27 Jul Leaving Paris: Implications of the US withdrawal for Climate Leadership
Has commitment to the Paris Agreement been weakened or strengthened by US President Donald Trump’s decision to pull America out of the deal? What does the US withdrawal actually mean in technical terms, considering that the US can only formally leave in 2020?
We held a talk on “Leaving Paris: Implications of the US withdrawal for Climate Leadership” on 27 July 2017, featuring views from Mr. Cheah Sin Liang, Lead Coordinator for Climate Negotiations and Deputy Director, International Policy, National Climate Change Secretariat, Prime Minister’s Office, Singapore, Ms. Melissa Low, Research Fellow, Energy Studies Institute, National University of Singapore (NUS), and Ms. Maggie Lee, Sustainability Lead, Procter & Gamble. The session was moderated by SIIA Executive Director Nicholas Fang, with discussions under the Chatham House Rule.
More photos from the session will be available on our Facebook page.
What does the US withdrawal actually mean?
The Paris Agreement under the United Nations Framework Convention on Climate Change (UNFCCC) was deliberately designed so that countries cannot pull out immediately. There is a total four-year waiting period, meaning the United States can only formally leave in 2020, after the next US Presidential Election. If Mr Trump is not re-elected, it is possible the next US President could reverse Mr Trump’s decision.
Strictly speaking, it is not entirely clear how the US will enact its withdrawal from the Paris Agreement. Mr Trump has said that the US might negotiate to re-enter the deal, but the international community remains unclear on what this means – for example, does the US seek to submit a new nationally determined contribution (NDC) to the UNFCCC? There is a possibility that the world may find out more on what the US plans to do at this year’s UN climate change conference in November (COP 23).
What will be the impact on the fight against climate change?
Even with the US government sending mixed signals, the world is moving forward with action against climate change. For instance, France has pledged to ban the sale of all petrol and diesel cars by 2040 – all vehicles sold in France will have to be electric, hybrid, or use other green technologies. Within the US, there has been a strong groundswell of support with individual states and cities pledging to fulfil targets set under the Obama administration in line with the Paris Agreement, even without federal assistance.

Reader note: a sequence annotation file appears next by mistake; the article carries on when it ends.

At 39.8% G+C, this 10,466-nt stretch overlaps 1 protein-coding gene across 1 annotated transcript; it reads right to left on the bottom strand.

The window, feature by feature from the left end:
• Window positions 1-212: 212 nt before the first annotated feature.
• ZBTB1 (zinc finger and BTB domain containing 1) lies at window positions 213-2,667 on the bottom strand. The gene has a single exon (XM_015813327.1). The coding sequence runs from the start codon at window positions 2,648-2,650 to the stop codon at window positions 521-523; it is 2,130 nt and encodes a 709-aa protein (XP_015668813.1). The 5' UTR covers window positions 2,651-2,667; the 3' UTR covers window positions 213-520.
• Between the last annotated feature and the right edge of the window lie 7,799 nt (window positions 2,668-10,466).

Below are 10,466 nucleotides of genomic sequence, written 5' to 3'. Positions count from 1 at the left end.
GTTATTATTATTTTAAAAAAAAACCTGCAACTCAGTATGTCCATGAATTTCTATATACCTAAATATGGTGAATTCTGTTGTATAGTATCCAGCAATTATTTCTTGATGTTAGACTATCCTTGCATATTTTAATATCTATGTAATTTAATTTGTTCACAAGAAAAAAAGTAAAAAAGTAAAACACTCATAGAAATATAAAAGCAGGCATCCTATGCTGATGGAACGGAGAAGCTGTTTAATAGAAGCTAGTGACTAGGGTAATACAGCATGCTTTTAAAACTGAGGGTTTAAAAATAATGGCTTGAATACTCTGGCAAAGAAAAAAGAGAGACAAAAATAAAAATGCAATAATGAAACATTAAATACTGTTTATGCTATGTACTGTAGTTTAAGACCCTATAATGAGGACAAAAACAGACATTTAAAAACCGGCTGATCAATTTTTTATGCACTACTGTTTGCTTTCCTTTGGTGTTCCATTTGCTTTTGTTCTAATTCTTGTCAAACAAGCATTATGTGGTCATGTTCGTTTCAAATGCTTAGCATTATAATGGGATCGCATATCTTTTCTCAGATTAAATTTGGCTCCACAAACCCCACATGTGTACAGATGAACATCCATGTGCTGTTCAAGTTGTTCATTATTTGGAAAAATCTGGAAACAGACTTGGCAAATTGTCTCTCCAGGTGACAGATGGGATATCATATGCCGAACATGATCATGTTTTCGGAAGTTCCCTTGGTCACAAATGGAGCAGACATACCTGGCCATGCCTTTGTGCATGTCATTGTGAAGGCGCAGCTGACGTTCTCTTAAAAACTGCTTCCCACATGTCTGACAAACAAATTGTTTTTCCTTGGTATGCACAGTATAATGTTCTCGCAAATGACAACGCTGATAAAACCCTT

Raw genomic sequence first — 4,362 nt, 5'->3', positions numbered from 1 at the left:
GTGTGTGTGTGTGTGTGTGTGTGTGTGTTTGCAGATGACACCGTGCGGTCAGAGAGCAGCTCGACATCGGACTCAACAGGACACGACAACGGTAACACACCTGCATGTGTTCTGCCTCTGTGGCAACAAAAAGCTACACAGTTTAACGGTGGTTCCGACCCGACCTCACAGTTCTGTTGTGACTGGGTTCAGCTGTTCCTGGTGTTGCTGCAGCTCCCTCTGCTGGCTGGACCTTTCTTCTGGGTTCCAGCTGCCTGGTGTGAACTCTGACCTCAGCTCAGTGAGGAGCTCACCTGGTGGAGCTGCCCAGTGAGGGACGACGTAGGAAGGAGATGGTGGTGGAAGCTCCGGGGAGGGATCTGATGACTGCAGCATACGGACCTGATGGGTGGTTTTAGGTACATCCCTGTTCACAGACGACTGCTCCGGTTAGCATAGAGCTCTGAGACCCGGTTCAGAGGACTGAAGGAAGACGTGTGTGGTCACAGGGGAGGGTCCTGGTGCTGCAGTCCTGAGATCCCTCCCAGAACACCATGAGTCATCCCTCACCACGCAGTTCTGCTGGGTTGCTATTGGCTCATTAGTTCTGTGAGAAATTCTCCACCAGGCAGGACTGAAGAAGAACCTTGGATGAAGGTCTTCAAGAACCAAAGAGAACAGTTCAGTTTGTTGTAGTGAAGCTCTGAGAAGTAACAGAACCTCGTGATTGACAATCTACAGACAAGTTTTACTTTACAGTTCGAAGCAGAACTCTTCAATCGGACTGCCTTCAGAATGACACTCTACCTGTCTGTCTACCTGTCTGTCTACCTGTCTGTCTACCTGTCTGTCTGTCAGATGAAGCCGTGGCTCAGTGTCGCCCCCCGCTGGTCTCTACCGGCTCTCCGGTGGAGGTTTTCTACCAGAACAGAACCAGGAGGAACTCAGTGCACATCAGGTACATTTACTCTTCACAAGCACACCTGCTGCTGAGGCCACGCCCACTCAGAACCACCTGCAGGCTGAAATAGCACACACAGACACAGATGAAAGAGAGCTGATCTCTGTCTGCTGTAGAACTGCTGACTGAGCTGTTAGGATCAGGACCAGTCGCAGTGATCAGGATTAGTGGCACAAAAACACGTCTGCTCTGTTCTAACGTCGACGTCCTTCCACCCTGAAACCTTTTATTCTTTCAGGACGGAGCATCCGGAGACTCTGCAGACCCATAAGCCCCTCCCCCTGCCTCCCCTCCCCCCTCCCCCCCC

Steps taken by the Trump administration to roll back Obama-era climate pledges will dent America’s ability to reach its previously-agreed emissions reduction targets under the Paris Agreement. But we also need to bear in mind that, for example, the US power industry is already two-thirds of the way towards the goals set by the Obama administration’s Clean Power Plan. It is not merely government regulation that is driving the shift, but also market forces, with green energy becoming increasingly viable and profitable.
Many major US companies are also committed to going green. Prior to Mr Trump’s announcement that the US would leave the Paris Agreement, the CEOs of 30 major American firms, including Proctor & Gamble, sent a public letter to Mr Trump urging him to reconsider his decision. Private sector firms like P&G are shifting to run factories with renewable energy, making products from recycled or recyclable materials, and aiming to send zero waste to landfills.
Thus while the US may not meet its full Paris Agreement commitments in the coming years, its actual emissions may not be as bad as some fear.
But one broader concern is whether the US government’s stance will serve as a negative example to other countries, encouraging some to rethink their Paris Agreement pledges, or harm further talks on the deal. The Paris Agreement is essentially architecture, but many of the details on implementation by countries still need to be hammered out.
That said, thus far, the international community has rallied behind the Paris Agreement and support for the deal has not wavered.
Singapore remains committed to the Paris Agreement. As a low-lying small island state, Singapore is highly vulnerable to the effects of climate change and is pushing forward with national climate plans, including the implementation of a carbon tax from 2019.
Original Event Synopsis
The Paris Agreement is now once again in the global spotlight, following US President Donald Trump’s decision to pull America out of the climate accord. While the decision has drawn opposition from several other countries, it also seems to have prompted a sense of renewed commitment on sustainability from other major economies like China, France and Germany. In the US, several states and cities have also pledged to stand with the global community and stick with their emissions targets.
This evening talk at the Singapore Institute of International Affairs looks at what the US decision means for the current Paris Agreement, the impact on future climate change negotiations, as well as the long-term implications for global leadership on environment issues.
Date: Thursday, 27th July 2017
Time: 5:30pm – 7:00pm (Registration starts at 5:30pm; Talk begins at 6pm)
Venue: Singapore Institute of International Affairs
60A Orchard Road #04-03 (Level 4M) Tower 1,
The Atrium @Orchard, International Involvement Hub,
*Event is by invitation only. Should you wish to register your interest, please kindly email [email protected]
Ms. Melissa Low
Research Fellow, Energy Studies Institute, National University of Singapore (NUS)
Mr. Cheah Sin Liang
Lead Coordinator for Climate Negotiations and Deputy Director, International Policy, National Climate Change Secretariat, Prime Minister’s Office, Singapore
Ms. Maggie Lee
Sustainability Lead, Procter & Gamble